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Black man risks life to clear his name, sets off new way to police the police



Silvon "Tugg" Simmons was handcuffed to his hospital bed after he was shot in his backyard by Officer Joseph Ferrigno. Photo by Harold Rush Lee. |

After refusing a plea deal, Silvon “Tugg” Simmons, 36, a Black family man from Rochester, New York, sits in a courthouse and risks a sentence for life in prison to share his truth, empowering the citizens to create a strong review board that could become a national model for policing the American police.

The backstory of the Simmons shooting

On April 1, 2016, Simmons was shot in his own backyard in upstate New York City. Eighteen months later, he sits in court, awaiting the jury’s decision on four different charges. This was after he was accused of trying to kill the white cop—Joseph Ferrigno—who planted three bullets in his back, buttocks, and thighs.

Numerous records and trial transcripts said 33-year-old officer Ferrigno spotted and trailed the Chevrolet Impala that Simmons and a Black neighbor was driving. This continued until they back into the driveway of Simmons’ house. A shootout ensued, ending with Simmons bleeding in his own backyard. A few feet away, they found a discarded 9mm Ruger. On the scene were two cops—Ferrigno and Sam Giancursio—crying murder.

Ferrigno’s account says that he had been on the lookout for “like a silver grayish Chevy Impala.” A Black man who reportedly threatened a woman with a gun drives the same model. Believing that he was following the gunman, he trailed it until it was parked, pulled up the squad car he was driving in front of the driveway, drew his Glock handgun, and “commanded both occupants to stay in the vehicle.”

Simmons, on the other hand, said that he heard no such order, and upon seeing an approaching silhouette waving a gun, he jumped out of the passenger seat and run for the back door of his house.

The account of what followed started to blur at this point. There were at least two stories. Ferrigno says he saw a “white flash” and believed that Simmons shot at him, so he fired back. His story was backed by the second officer on-site—Giancursio—who “felt” a bullet whiz close to his head. The other “untold” version was, Simmons did not own nor fire a gun at all.

The jury trial and considerations

Reports shared that two internal investigators questioned Ferrigno. It was in the presence of a Locust Club union representative. What they didn’t reveal was the internal investigators were fellow Locust Club members. They “cleared” Ferrigno, who later became one of the department’s officers of the month.

Later the investigators revealed that they knew Simmons was not the “wanted” man. It wasn’t the driver either. They also revealed that Simmons repeatedly asked to be tested for gunpowder residue on his hands and clothes and was ignored.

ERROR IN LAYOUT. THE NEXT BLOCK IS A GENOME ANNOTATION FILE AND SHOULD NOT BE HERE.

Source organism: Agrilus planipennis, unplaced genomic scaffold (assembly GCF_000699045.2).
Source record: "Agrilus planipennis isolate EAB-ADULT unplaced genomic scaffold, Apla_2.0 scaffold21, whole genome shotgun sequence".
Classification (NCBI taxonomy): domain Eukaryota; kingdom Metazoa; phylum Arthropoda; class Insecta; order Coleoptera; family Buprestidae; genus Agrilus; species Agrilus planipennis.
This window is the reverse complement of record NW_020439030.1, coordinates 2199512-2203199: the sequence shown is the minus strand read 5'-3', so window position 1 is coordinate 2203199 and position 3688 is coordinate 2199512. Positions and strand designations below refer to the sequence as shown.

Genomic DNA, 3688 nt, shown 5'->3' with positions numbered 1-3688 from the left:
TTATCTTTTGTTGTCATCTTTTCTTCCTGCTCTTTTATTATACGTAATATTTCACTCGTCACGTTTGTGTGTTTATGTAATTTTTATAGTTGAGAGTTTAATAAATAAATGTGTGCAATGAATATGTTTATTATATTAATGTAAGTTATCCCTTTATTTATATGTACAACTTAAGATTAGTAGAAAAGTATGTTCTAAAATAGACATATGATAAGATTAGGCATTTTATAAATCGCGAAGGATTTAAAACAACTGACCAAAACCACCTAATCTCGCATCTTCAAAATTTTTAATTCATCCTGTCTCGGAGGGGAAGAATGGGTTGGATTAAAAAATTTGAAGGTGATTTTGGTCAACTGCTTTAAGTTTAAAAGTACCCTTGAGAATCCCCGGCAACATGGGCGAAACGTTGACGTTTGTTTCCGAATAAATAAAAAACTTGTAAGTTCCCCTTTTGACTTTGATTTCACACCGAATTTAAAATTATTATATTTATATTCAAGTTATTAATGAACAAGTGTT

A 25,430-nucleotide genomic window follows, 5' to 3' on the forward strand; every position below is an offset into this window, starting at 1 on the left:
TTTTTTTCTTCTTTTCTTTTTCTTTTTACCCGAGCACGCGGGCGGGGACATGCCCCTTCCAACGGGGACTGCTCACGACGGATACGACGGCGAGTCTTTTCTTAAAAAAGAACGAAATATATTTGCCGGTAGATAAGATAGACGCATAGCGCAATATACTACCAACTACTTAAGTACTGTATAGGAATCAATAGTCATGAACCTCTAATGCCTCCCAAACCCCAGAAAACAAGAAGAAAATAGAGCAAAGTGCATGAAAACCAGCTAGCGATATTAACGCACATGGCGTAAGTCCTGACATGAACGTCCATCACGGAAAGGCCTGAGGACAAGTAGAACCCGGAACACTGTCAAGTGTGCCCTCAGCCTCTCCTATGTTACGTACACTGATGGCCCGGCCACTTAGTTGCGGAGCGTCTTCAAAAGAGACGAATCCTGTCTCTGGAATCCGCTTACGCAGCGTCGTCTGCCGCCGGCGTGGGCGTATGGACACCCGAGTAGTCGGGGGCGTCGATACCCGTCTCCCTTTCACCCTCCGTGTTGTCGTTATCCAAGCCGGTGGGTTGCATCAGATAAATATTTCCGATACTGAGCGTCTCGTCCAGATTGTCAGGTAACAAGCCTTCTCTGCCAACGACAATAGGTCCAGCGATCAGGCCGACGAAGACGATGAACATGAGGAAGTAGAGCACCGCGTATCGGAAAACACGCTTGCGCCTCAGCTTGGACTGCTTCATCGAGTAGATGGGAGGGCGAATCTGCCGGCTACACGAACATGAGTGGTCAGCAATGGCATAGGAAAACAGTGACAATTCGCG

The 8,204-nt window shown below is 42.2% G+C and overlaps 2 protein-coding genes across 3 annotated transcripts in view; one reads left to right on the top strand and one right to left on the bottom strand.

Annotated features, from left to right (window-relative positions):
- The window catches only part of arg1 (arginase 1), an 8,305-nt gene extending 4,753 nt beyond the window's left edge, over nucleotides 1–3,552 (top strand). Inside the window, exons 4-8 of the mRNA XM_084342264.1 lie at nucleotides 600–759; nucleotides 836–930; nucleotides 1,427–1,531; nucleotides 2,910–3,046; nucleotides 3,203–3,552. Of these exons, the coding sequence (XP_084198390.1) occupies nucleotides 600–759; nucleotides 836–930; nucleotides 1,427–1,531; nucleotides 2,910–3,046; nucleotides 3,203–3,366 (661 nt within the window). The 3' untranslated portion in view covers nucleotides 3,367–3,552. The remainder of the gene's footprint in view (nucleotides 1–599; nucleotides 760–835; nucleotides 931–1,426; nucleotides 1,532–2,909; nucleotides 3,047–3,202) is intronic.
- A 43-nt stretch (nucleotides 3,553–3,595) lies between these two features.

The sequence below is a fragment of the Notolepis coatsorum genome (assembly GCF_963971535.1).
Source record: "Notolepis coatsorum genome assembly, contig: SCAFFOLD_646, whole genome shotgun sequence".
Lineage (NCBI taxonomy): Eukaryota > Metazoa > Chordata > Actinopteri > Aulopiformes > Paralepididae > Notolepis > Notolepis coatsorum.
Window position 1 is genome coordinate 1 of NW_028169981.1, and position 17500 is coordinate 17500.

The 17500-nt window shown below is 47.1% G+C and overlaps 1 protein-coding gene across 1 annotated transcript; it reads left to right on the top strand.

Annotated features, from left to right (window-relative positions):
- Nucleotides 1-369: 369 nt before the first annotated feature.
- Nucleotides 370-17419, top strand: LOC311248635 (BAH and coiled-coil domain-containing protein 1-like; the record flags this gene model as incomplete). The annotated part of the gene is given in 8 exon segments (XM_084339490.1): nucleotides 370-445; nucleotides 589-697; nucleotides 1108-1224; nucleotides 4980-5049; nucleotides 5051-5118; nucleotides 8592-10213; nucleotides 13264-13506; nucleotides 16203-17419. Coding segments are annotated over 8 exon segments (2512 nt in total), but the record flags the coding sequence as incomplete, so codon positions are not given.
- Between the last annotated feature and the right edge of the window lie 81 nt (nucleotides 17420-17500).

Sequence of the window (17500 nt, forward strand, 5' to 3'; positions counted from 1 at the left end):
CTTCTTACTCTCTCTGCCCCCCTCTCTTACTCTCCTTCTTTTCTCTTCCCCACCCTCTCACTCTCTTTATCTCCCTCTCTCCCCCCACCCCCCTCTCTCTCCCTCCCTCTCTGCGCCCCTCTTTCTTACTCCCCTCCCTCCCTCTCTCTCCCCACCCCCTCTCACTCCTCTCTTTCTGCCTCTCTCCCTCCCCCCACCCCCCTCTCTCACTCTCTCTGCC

On October 26, 2017, the trial resulted in a “not guilty” verdict for three of Simmons’s charges. These were for attempted aggravated murder, attempted aggravated assault of a police officer, and criminal possession of a weapon with the intent to use it unlawfully. To Simmon’s horror, however, the jury ruled “guilty” for criminal possession of a weapon not in the home or place of business.

Surprising turnaround

Fast-forward to January 11, 2018. Much to everyone’s surprise, Judge Christopher Ciaccio made a dramatic ruling in his Rochester courtroom on Silvon Simmons’ sentencing. His ruling: the gun possession conviction by the jury was a mistake.

Ciaccio cited the flawed ShotSpotter evidence and the jury’s “nearly complete rejection” of the officers’ story. Then, he set aside the conviction and corrected a “fundamental error.”

He said the jury’s earlier verdict “reflected a determination that the defendant did not point his gun at Ferrigno and fire it. No bullet whizzed by Giancursio’s head.”

Policing the police

Simmon’s trial, along with Ciaccio’s ruling, spawned Rochester, New York, city council. The council started mounting their strongest drive to create a non-police review board to investigate and discipline the police.

Simmons’s trial revealed the extraordinary freedom U.S. police officers under the protection of their unions. Coupled with the inherent human nature to protect one of their own, the conflicts of interest were clear—the aftermath: Rochester city council claws back some control and created a new citizen Police Accountability Board.

At the urging of community groups, the city council of Rochester unanimously agreed on a referendum. This will create the most powerful civilian oversight body for the US police force.

If it succeeds, it will set “a precedent for the rest of the country,” says chairwoman Shani Wilson of the new board.

Always on the lookout for fun stuff to try, and great lifestyle stories to share. Writing about life and beauty since 2015.

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